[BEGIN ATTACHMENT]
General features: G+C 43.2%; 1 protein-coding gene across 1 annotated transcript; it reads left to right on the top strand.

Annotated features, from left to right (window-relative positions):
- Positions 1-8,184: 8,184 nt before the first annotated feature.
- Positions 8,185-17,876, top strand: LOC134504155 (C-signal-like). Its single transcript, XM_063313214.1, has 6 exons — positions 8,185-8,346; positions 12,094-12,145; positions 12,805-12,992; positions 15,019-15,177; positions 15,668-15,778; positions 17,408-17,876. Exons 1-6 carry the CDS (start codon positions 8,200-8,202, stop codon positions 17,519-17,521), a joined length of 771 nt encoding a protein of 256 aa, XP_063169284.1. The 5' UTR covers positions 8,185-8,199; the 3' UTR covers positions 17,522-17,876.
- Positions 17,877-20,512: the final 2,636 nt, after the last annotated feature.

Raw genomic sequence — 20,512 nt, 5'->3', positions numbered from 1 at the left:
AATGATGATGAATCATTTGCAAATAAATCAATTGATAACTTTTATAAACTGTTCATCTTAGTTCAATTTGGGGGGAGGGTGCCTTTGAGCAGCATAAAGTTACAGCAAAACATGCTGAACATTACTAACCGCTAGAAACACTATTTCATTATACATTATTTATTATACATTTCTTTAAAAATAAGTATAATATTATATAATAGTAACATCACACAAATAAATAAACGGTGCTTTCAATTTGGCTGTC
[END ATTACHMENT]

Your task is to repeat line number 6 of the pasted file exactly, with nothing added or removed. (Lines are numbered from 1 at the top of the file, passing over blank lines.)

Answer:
Raw genomic sequence — 20,512 nt, 5'->3', positions numbered from 1 at the left: